A new Apple lawsuit takes aim at Motorola Mobility in the U.S. for breaking a contract both companies have with Qualcomm for the license of one of its wireless patents.
Apple filed a new lawsuit against Motorola Mobility today, targeting the company's patent licensing agreement with Qualcomm.
The lawsuit, filed in the Southern District of California and first reported by Reuters, takes aim at Motorola for being in breach of a licensing agreement both companies have with Qualcomm for the use of the company's wireless patents.
One of the patents mentioned in the suit (PDF) is the same one used by Motorola in its lawsuit against Apple in Germany last month. In this new filing, Apple asks the court to prohibit Motorola from making that claim in its German suit since the patent in question is a standards essential patent for GPRS, with Motorola having made the pledge of offering it under "Frand," or "fair, reasonable, and nondiscriminatory terms." (Read our primer on that here.)
"When Apple makes a promise to license its standards essential patents under Frand terms, Apple will not waiver," the suit reads. "Motorola, on the other hand, has pursued an aggressive international campaign of litigation that flies in the face of its promise to license its cellular standards essential patents on Frand terms."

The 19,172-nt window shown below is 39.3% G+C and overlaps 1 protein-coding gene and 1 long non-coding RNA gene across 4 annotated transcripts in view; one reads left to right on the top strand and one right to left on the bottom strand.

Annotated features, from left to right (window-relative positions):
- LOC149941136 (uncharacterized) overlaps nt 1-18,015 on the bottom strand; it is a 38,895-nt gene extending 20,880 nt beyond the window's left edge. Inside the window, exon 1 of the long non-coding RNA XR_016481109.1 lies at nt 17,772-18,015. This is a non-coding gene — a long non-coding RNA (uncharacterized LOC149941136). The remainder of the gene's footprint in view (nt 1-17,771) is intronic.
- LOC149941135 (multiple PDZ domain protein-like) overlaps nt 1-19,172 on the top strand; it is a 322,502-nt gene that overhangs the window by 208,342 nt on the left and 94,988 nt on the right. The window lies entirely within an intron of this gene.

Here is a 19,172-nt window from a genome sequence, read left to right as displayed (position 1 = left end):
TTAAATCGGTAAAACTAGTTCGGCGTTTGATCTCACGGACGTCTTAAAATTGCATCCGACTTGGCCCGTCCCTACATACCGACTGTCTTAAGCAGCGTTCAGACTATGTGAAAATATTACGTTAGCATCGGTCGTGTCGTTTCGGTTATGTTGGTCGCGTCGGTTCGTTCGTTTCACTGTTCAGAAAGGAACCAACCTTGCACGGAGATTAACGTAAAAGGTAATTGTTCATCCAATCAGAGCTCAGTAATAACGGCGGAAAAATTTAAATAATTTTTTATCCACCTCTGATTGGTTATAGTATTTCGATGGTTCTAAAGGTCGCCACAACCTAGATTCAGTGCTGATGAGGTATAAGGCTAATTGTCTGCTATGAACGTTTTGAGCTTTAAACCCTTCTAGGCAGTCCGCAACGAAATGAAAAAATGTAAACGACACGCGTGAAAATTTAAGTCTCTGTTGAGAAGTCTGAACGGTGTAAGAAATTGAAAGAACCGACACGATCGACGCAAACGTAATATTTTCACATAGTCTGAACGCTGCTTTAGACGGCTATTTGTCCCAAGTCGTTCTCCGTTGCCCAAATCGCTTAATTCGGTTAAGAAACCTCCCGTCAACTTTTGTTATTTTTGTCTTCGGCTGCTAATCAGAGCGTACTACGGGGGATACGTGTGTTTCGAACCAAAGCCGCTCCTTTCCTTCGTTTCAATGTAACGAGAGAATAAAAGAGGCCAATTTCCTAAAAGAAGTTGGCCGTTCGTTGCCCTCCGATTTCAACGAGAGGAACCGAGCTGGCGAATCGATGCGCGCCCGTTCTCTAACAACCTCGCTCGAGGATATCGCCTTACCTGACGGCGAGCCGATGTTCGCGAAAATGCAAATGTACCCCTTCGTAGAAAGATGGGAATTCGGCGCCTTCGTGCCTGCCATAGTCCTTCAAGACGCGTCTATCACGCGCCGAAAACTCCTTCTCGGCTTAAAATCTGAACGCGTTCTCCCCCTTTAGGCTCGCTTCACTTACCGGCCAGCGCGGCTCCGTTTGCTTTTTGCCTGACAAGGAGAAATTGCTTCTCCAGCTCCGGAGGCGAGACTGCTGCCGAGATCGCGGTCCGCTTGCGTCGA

Responding to a request for comment, a Motorola representative said: "While we can't comment on the specific details of pending litigation, we will continue to vigorously protect our intellectual property."
An Apple spokeswoman declined to comment.
This is just the latest legal volley between the two companies. Last month, the U.S. International Trade Commission released an initial determination in a complaint filed against Motorola by Apple that found Motorola was not violating any of Apple's patents.
In 2011, Motorola scored notable wins against Apple in Germany, when a local court there ruled that Apple violated one of the company's patents with its iPhone and iPad 3G line, as well as a separate ruling that said Apple was violating two of Motorola's patents.
Last year, Google announced plans to purchase Motorola Mobility for $12.5 billion, a deal that has not yet closed but is rumored to be nearing approval.
You can read the full copy of the lawsuit here.
Updated 2:32 p.m. PT with comment from Motorola, and once again at 5:08 p.m. PT with comment from Apple and additional details from the suit.